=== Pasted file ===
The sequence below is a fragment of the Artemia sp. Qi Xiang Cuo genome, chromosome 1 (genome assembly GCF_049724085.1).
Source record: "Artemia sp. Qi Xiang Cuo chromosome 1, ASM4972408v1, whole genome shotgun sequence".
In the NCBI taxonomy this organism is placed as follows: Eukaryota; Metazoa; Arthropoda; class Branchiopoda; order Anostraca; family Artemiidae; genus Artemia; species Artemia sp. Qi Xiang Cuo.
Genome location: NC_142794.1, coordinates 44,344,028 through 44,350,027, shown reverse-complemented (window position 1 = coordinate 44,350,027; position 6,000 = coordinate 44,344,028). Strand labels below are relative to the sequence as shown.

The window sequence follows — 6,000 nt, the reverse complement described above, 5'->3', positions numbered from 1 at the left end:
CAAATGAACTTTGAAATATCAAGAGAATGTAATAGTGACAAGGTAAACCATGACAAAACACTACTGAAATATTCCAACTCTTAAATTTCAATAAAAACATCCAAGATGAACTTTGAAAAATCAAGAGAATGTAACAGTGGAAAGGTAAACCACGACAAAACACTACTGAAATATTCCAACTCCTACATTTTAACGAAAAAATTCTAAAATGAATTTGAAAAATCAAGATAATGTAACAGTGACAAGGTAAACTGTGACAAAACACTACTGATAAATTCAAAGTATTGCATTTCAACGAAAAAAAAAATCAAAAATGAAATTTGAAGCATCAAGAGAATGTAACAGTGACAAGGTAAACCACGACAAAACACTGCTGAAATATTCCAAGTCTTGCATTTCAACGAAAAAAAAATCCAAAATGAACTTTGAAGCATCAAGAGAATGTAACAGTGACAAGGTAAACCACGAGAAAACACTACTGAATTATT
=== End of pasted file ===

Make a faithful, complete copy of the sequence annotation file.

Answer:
The sequence below is a fragment of the Artemia sp. Qi Xiang Cuo genome, chromosome 1 (genome assembly GCF_049724085.1).
Source record: "Artemia sp. Qi Xiang Cuo chromosome 1, ASM4972408v1, whole genome shotgun sequence".
In the NCBI taxonomy this organism is placed as follows: Eukaryota; Metazoa; Arthropoda; class Branchiopoda; order Anostraca; family Artemiidae; genus Artemia; species Artemia sp. Qi Xiang Cuo.
Genome location: NC_142794.1, coordinates 44,344,028 through 44,350,027, shown reverse-complemented (window position 1 = coordinate 44,350,027; position 6,000 = coordinate 44,344,028). Strand labels below are relative to the sequence as shown.

The window sequence follows — 6,000 nt, the reverse complement described above, 5'->3', positions numbered from 1 at the left end:
CAAATGAACTTTGAAATATCAAGAGAATGTAATAGTGACAAGGTAAACCATGACAAAACACTACTGAAATATTCCAACTCTTAAATTTCAATAAAAACATCCAAGATGAACTTTGAAAAATCAAGAGAATGTAACAGTGGAAAGGTAAACCACGACAAAACACTACTGAAATATTCCAACTCCTACATTTTAACGAAAAAATTCTAAAATGAATTTGAAAAATCAAGATAATGTAACAGTGACAAGGTAAACTGTGACAAAACACTACTGATAAATTCAAAGTATTGCATTTCAACGAAAAAAAAAATCAAAAATGAAATTTGAAGCATCAAGAGAATGTAACAGTGACAAGGTAAACCACGACAAAACACTGCTGAAATATTCCAAGTCTTGCATTTCAACGAAAAAAAAATCCAAAATGAACTTTGAAGCATCAAGAGAATGTAACAGTGACAAGGTAAACCACGAGAAAACACTACTGAATTATT